If I speak in the tongues of men or of angels, but do not have love, I am only a resounding gong or a clanging cymbal.  If I have the gift of prophecy and can fathom all mysteries and all knowledge, and if I have a faith that can move mountains, but do not have love, I am nothing. If I give all I possess to the poor and give over my body to hardship that I may boast, but do not have love, I gain nothing. I Corinthians 13:1-3

How did you first discover true love?
Leave comments—I LOVE A GOOD LOVE STORY!!

Patrick took this photo while we were kayaking and dating back in 1999. As you can see from the expression on my face, I was concentrating very hard on getting my little kayak through the big maze of mangroves.

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A Triple Braided Cord

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I have loner tendencies. I have since I was a kid. Even as a preschooler, I’d find little hiding places in the house, ferret away some art supplies and have some creative alone time. As an adult, that is pretty much still my inclination. That’s not to say that I don’t like people. I do. But—my sanity and creativity is grounded in my alone time.

I value my friendships, but my friends—knowing my tendencies—often need to drag me out of the house to be social. When I get out in the world, I always have fun. I just don’t seek out social situations on my own very often. Knowing this weakness in my character, I have to be conscious of my friendship skills. When I make an effort, I am a devoted friend, but I can sometimes fall into times of friendship neglect if I am not careful. What I need to do more often is make a concerted effort. By definition, I can’t make a “concerted effort” alone. I can only work “in concert” with others.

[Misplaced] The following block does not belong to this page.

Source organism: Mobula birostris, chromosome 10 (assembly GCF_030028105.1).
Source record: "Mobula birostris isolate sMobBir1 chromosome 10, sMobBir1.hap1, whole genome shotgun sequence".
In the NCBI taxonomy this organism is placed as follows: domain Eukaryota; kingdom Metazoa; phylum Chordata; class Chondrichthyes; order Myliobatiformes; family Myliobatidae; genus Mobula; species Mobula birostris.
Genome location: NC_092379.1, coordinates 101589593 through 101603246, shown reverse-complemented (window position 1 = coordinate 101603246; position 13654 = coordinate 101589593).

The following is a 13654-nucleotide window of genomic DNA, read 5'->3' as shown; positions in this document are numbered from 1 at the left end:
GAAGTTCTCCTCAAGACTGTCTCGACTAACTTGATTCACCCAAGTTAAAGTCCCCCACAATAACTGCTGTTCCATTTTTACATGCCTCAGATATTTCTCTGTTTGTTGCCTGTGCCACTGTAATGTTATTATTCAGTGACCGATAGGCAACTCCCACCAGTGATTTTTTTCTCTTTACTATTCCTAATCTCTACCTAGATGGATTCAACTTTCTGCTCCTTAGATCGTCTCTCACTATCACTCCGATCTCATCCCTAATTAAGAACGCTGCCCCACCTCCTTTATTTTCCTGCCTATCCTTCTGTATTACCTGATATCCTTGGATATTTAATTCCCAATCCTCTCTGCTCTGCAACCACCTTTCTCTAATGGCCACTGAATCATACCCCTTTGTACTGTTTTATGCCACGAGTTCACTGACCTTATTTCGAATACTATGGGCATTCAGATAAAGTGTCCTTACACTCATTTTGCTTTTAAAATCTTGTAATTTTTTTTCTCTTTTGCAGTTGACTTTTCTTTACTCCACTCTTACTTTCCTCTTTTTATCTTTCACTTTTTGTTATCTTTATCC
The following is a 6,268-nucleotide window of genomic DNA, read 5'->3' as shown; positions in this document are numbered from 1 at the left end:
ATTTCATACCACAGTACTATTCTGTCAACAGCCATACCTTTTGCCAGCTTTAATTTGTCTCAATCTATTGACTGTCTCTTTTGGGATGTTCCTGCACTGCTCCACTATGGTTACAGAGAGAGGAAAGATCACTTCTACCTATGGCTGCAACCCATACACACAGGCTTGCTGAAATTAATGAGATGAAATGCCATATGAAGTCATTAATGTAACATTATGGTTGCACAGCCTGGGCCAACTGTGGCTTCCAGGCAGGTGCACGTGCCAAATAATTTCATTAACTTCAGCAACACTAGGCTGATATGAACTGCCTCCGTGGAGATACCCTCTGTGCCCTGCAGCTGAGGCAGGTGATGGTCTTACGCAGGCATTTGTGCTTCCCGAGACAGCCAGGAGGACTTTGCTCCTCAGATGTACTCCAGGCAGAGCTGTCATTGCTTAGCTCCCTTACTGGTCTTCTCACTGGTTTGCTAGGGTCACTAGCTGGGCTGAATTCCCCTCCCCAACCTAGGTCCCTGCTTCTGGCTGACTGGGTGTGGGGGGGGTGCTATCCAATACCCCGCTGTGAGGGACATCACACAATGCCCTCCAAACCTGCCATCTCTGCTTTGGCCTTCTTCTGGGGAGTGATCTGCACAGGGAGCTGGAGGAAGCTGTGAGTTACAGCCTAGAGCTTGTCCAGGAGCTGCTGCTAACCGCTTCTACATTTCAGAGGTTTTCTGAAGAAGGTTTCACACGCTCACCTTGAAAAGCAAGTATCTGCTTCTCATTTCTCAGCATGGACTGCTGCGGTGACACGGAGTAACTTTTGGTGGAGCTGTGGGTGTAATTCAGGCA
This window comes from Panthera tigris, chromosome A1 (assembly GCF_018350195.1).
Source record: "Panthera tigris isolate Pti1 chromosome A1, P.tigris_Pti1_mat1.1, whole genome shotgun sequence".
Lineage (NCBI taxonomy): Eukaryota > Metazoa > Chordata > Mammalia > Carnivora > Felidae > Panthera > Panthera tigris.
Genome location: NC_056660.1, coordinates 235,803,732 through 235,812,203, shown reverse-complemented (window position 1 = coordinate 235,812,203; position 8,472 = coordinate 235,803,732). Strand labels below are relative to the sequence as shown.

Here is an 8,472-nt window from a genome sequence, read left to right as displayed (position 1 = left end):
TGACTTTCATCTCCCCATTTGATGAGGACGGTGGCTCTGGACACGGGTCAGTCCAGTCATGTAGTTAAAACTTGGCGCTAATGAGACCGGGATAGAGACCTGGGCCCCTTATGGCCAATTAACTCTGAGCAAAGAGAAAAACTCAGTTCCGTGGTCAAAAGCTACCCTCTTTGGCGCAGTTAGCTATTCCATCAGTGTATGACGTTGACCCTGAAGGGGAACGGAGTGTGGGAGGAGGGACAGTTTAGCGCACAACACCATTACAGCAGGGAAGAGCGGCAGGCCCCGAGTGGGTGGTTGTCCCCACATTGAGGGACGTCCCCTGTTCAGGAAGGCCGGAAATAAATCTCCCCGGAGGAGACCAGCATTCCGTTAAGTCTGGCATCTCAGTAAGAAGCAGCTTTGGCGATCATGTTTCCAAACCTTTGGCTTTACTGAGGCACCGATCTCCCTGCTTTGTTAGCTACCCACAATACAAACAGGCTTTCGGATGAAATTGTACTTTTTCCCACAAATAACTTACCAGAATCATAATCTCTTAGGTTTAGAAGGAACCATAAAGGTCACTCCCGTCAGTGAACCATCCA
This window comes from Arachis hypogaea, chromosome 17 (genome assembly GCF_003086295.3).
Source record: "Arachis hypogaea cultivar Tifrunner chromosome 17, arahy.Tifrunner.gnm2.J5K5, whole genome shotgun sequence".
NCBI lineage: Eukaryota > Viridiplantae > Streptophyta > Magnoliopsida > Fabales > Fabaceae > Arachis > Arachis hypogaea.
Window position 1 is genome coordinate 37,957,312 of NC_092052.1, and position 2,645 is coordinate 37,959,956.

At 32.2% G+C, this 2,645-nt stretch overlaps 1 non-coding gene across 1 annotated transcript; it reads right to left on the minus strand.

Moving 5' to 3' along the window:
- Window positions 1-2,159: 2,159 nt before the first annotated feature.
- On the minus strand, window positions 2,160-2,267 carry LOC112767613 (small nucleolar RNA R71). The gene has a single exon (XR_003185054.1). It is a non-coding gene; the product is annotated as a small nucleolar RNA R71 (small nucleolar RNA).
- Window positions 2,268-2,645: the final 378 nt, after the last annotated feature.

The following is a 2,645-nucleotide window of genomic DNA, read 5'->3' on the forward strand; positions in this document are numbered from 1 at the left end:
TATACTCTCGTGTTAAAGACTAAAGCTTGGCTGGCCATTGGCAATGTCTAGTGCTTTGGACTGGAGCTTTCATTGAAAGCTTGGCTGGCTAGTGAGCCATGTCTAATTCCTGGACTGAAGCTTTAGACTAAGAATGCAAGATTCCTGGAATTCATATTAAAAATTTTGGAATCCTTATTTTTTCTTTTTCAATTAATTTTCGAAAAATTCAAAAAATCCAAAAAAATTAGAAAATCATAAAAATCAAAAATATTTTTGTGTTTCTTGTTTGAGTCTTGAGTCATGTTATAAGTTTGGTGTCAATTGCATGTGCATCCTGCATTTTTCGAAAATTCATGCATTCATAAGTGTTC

Two people are better off than one, for they can help each other succeed. If one person falls, the other can reach out and help. But someone who falls alone is in real trouble. Likewise, two people lying close together can keep each other warm. But how can one be warm alone? A person standing alone can be attacked and defeated, but two can stand back-to-back and conquer. Three are even better, for a triple-braided cord is not easily broken.   Ecclesiastes 4:9-12 (NLT)

That convicts me. My loner tendencies could land me “in real trouble.” Alone, I could be attacked and defeated—even broken. When we are united, we find warmth and comfort.

From the time of Eve’s creation, humans were designed to interact and relate to each other. In Genesis 2:18, God said, “It is not good for the man to be alone.” We need to interact with other Christians to encourage and be encouraged.

There is certainly nothing wrong with a desire for solitude. It can be just as important as being relational. The key, as in most things, is to find the right balance. Without that balance, we risk being too self-focused.

Whoever isolates himself seeks his own desire; he breaks out against all sound judgment. Proverbs 18:1

So, dear friends, I renew my effort to be a better companion and to draw strength from my relationships with you. I will do my best to act on my love for you more often. Together, we are a force to be reckoned with. We are a triple-braided cord.

Dear children, let us not love with words or tongue but with actions and in truth. 1 John 3:18 (NIV)

How do you find balance in your friendships?